A dark shadow skims through the insects. I know it is a bat. The light attracts insects, and insects attract bats. Many people think they have never seen a bat on the wing, but they have, often, without realizing it.

Long ago in East Lansdowne, we caught the bats by putting a stone in a knit cap, and throwing it up into the light. We had to throw it several times, but, eventually, the path of the falling hat would intersect the path of a skimming bat, and both would come tumbling down together in a tangle of wool and bat fur. The bat was stunned and confused, but unharmed. We examined it, marveled at its ugliness, and released it.

RWalck@Verizon.net

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Speaking German: Sun Tickle

Years ago, while I was lifeguarding part-time at our local Jewish Community Center, a German lady would come into the pool almost every day. She was very proud of growing up in Berlin, and would constantly tell everyone, even strangers, of this in the first minute. She was very cleaver at working this into the conversation

No one objected, but we did think it a little strange. After all, we’re a Jewish Community Center. Didn’t she realize some could be offended? But all of this is beside the point.  She was a native German which was all that mattered to me.

The sun shining in my eyes causes me to sneeze. It always has. It is an inherited trait, and does not affect everyone. I understand it is a tickle as the iris muscle closes in reaction to the bright light. Only one of my sons inherited it. The other son thinks we are both crazy.

I told this woman that I once worked with an old German guy who mentioned a German term for this trait, but that was years ago, and I forgot what he said. Did she have any idea what it was?

She thought for a moment, then said it probably was Sonne Kitzein, literally, sun tickle. I thought that sounded right, and thanked her. (It is probably spelled as one word in German.)

I did not see her for about a month, but when she again walked into the pool area, I waved and called out, “Sonne Kitzein, Sonne Kitzein!” She looked very puzzled and somewhat wary. I was probably mispronouncing it.

Sonne Kitzein,” I called out again. “Remember? Sun tickle?”

She burst out laughing. “Oh, yes! I thought you were saying Zunge Kussen, tongue kissing.”

RWalck@Verizon.net

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Where Have All the Infomercials Gone?

We diverted our attention for just a brief moment and in the blink of an eye they were gone. (Well, not entirely gone; just not as ubiquitous as they once were.) In the past, when sleeplessly tossing and turning well past midnight, I have gotten out of bed, gone to the kitchen for a snack, and settled down in front of the living room TV and watched my choice of several late-night infomercials.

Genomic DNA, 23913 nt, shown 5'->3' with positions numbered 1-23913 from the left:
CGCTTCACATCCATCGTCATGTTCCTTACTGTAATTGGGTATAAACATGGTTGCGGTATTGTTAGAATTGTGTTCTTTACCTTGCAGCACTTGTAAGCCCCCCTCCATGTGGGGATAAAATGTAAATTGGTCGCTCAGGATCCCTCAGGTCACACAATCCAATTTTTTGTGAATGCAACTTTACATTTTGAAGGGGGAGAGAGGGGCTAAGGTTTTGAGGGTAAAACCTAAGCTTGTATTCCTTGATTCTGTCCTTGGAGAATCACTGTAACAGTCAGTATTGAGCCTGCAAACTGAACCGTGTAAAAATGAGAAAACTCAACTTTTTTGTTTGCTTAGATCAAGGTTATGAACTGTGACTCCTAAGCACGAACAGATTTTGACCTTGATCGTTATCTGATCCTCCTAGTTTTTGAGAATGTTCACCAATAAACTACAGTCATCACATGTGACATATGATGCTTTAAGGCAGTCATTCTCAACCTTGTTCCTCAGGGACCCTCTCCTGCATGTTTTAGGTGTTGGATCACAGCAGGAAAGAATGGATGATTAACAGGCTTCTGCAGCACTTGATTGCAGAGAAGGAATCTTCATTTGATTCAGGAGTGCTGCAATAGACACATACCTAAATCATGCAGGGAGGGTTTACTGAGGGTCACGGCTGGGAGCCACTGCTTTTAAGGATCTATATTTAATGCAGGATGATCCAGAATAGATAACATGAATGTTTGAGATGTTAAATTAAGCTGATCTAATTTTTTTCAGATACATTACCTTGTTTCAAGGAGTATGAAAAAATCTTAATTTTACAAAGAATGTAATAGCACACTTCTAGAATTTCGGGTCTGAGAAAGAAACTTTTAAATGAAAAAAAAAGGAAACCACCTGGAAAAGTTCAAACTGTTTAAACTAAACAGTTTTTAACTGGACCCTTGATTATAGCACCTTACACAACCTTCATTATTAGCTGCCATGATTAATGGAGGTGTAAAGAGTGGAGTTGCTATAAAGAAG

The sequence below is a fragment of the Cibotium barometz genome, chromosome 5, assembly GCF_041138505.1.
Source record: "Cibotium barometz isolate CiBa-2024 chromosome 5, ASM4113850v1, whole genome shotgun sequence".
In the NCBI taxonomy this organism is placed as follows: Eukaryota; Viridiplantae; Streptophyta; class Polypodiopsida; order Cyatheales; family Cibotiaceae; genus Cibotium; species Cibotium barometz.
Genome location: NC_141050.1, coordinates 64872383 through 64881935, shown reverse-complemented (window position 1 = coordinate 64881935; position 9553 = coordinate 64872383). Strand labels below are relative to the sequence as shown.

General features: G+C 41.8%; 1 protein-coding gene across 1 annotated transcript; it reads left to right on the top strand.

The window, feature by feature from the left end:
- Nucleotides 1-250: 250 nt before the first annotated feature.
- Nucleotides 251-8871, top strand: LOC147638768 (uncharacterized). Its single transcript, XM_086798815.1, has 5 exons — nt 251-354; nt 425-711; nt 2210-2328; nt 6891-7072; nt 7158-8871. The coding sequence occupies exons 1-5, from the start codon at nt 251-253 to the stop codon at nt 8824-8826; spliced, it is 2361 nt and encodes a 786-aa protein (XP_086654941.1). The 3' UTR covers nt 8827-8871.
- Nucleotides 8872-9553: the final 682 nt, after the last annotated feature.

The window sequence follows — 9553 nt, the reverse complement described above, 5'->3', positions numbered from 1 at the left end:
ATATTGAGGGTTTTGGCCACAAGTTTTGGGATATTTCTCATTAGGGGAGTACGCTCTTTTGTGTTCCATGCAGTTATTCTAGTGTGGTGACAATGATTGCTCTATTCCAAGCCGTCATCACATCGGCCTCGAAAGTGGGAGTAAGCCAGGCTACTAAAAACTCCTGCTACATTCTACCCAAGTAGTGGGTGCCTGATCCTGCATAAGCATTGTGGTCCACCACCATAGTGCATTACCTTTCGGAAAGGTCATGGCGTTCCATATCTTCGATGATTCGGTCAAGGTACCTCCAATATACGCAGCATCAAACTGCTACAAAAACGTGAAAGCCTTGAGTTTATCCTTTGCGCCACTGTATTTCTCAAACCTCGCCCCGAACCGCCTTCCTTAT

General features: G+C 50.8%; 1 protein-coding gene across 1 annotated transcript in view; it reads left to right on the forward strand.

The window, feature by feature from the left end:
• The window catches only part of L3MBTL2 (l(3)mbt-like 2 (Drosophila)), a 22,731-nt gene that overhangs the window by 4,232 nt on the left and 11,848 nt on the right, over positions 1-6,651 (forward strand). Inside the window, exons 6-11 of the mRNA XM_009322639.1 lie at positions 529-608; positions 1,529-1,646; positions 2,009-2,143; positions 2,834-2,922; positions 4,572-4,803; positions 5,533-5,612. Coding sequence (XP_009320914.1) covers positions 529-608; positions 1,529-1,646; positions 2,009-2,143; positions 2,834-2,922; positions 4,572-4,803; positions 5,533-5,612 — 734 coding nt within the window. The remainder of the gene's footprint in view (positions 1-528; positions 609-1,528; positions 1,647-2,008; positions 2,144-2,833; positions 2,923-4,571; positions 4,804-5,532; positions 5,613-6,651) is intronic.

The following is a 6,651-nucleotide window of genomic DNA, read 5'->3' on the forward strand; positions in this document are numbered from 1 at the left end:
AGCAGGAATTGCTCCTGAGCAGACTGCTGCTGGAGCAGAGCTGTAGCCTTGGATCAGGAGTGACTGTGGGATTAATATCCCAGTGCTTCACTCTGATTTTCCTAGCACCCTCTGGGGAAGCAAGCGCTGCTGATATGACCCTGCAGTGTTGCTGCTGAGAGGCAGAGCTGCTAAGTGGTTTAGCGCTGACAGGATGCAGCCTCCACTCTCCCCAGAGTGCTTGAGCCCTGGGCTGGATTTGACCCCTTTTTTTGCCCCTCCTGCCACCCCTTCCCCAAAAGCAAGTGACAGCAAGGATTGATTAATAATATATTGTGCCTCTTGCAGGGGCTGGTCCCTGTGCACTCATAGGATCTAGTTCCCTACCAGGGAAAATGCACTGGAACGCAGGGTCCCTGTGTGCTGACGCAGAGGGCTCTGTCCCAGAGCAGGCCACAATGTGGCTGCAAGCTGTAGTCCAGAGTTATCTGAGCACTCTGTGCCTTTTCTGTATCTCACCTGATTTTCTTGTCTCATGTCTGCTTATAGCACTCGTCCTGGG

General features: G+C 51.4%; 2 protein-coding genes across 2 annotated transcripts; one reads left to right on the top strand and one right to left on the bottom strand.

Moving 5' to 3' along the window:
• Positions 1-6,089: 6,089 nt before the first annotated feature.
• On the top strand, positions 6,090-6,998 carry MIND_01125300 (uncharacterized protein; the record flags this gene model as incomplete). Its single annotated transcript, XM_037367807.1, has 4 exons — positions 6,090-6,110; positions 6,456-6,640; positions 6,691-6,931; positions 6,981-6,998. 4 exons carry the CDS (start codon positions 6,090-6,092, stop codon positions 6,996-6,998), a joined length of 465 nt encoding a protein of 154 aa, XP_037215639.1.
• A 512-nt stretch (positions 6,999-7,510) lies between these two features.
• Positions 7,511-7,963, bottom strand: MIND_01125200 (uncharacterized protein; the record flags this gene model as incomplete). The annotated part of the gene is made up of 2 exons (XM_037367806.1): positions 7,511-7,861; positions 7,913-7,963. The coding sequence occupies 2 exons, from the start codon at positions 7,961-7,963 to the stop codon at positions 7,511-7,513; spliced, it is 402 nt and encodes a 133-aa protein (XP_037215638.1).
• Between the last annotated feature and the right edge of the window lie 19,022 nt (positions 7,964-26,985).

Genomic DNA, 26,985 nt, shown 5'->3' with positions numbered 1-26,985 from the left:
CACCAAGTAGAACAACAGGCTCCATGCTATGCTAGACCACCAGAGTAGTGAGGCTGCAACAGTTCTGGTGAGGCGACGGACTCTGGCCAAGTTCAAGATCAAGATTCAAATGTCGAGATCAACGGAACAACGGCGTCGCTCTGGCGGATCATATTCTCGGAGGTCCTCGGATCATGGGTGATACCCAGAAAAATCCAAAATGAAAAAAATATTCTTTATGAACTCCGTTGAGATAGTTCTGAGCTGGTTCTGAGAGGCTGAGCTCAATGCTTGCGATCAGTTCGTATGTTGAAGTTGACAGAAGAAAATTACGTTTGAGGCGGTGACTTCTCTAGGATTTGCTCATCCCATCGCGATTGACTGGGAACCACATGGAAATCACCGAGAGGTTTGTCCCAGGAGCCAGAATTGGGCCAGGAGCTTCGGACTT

The people were so friendly, so eager to help, so positive, so intent on sharing their discoveries.  I loved them all.  In the studio, the small audience of invited participants nodded excitedly with every claim. None of them walked out or even rolled their eyes in skepticism. They showed us a perfect world. Any late-night viewer in a dark, silent house, dressed in his jammies and gnawing on a cold chicken leg, was certain to benefit from whatever they were selling.

But for the past year, I could not find any broadcast at the times I was up. The late-night programs I had to chose from consisted of ancient re-runs of Welcome Back, Kotter, repeat news programs recorded earlier in the evening, and old, bad, movies. I love old movies, but not the Bowery Boys.  Most of the late-night movies shown are only meant to provide movement on the TV screen for an hour or so.  Nobody watching at that late hour cares about the content.

But I have recently found the infomercials again: the joys of a pressure cooker, a cream to cure “creepy skin,”  free seminars on how to make a fortune in real estate. Whatever is your problem, someone has the answer—in four easy payments, shipping and handling not included (or even divulged).

My favorite is when they say order one and they will send a second one for free, just pay a separate shipping and handling fee.  Surprise! taking one off the shelf and sending it to you will cost more than making it.

They are all on Sunday morning public TV, just as I remembered them—just as clearly as I remember those good old days when public TV had no advertisements.

RWalck@Verizon.net

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The Man Who Invented Sex

“The Invention Of Sex,” by Stephen Greenblatt. The New Yorker, 6/19/2017.

Just a guess of his appearance. Other portraits differ.

Of course, sex was invented by St. Augustine, at least as a moral issue. We all know the story. He lived a wild life—sampled all of life’s pleasures (I needed a dictionary to understand what all he did)—until he got religion in about 370 A.D. (which would have been at age 16) and changed Christianity ever since.

Even as a child, he was recognized as unusually intelligent, and his parents made sacrifices to properly educate him. He was born in the city of Thagaste, in what is now Algeria, but was sent to a nearby town for his early education.   He eventually became a Christian and rose to become a bishop in the Catholic Church.

Early in life, despite his reputation as a rake, he settled down with one mistress and remained faithful to her (he claimed) for 14 years. He does not even tell us her name, but such liaisons outside of marriage were accepted at the time, even considered respectable. Marriage was only a legal device to define inheritance.  Love was not part of the equation.